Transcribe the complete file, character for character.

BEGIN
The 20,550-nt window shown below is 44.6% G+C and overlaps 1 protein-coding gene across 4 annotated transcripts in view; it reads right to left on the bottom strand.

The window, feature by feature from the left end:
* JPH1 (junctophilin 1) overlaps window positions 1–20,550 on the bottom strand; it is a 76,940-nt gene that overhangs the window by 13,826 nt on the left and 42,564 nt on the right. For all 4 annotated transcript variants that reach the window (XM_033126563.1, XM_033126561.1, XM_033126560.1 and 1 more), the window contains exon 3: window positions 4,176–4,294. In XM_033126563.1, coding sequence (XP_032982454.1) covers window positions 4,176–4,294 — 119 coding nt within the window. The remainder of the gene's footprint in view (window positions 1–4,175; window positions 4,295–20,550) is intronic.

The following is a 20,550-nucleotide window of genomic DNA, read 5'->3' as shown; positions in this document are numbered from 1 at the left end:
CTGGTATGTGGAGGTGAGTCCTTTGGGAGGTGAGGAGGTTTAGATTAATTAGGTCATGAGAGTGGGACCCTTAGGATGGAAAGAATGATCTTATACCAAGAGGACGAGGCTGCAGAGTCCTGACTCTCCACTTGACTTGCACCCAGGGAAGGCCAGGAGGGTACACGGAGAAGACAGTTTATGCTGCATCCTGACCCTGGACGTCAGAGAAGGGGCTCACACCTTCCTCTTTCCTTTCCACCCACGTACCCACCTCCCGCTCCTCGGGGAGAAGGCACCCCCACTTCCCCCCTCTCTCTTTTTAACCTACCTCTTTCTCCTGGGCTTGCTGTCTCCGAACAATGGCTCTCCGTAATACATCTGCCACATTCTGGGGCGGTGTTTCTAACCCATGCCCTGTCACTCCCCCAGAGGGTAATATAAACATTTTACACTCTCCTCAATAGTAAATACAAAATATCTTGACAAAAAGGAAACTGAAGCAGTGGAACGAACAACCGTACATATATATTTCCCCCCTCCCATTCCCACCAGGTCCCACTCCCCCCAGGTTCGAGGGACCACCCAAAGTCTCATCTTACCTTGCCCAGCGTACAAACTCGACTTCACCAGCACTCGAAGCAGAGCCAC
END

The 20,550-nt window shown below is 44.6% G+C and overlaps 1 protein-coding gene across 4 annotated transcripts in view; it reads right to left on the bottom strand.

The window, feature by feature from the left end:
* JPH1 (junctophilin 1) overlaps window positions 1–20,550 on the bottom strand; it is a 76,940-nt gene that overhangs the window by 13,826 nt on the left and 42,564 nt on the right. For all 4 annotated transcript variants that reach the window (XM_033126563.1, XM_033126561.1, XM_033126560.1 and 1 more), the window contains exon 3: window positions 4,176–4,294. In XM_033126563.1, coding sequence (XP_032982454.1) covers window positions 4,176–4,294 — 119 coding nt within the window. The remainder of the gene's footprint in view (window positions 1–4,175; window positions 4,295–20,550) is intronic.

The following is a 20,550-nucleotide window of genomic DNA, read 5'->3' as shown; positions in this document are numbered from 1 at the left end:
CTGGTATGTGGAGGTGAGTCCTTTGGGAGGTGAGGAGGTTTAGATTAATTAGGTCATGAGAGTGGGACCCTTAGGATGGAAAGAATGATCTTATACCAAGAGGACGAGGCTGCAGAGTCCTGACTCTCCACTTGACTTGCACCCAGGGAAGGCCAGGAGGGTACACGGAGAAGACAGTTTATGCTGCATCCTGACCCTGGACGTCAGAGAAGGGGCTCACACCTTCCTCTTTCCTTTCCACCCACGTACCCACCTCCCGCTCCTCGGGGAGAAGGCACCCCCACTTCCCCCCTCTCTCTTTTTAACCTACCTCTTTCTCCTGGGCTTGCTGTCTCCGAACAATGGCTCTCCGTAATACATCTGCCACATTCTGGGGCGGTGTTTCTAACCCATGCCCTGTCACTCCCCCAGAGGGTAATATAAACATTTTACACTCTCCTCAATAGTAAATACAAAATATCTTGACAAAAAGGAAACTGAAGCAGTGGAACGAACAACCGTACATATATATTTCCCCCCTCCCATTCCCACCAGGTCCCACTCCCCCCAGGTTCGAGGGACCACCCAAAGTCTCATCTTACCTTGCCCAGCGTACAAACTCGACTTCACCAGCACTCGAAGCAGAGCCAC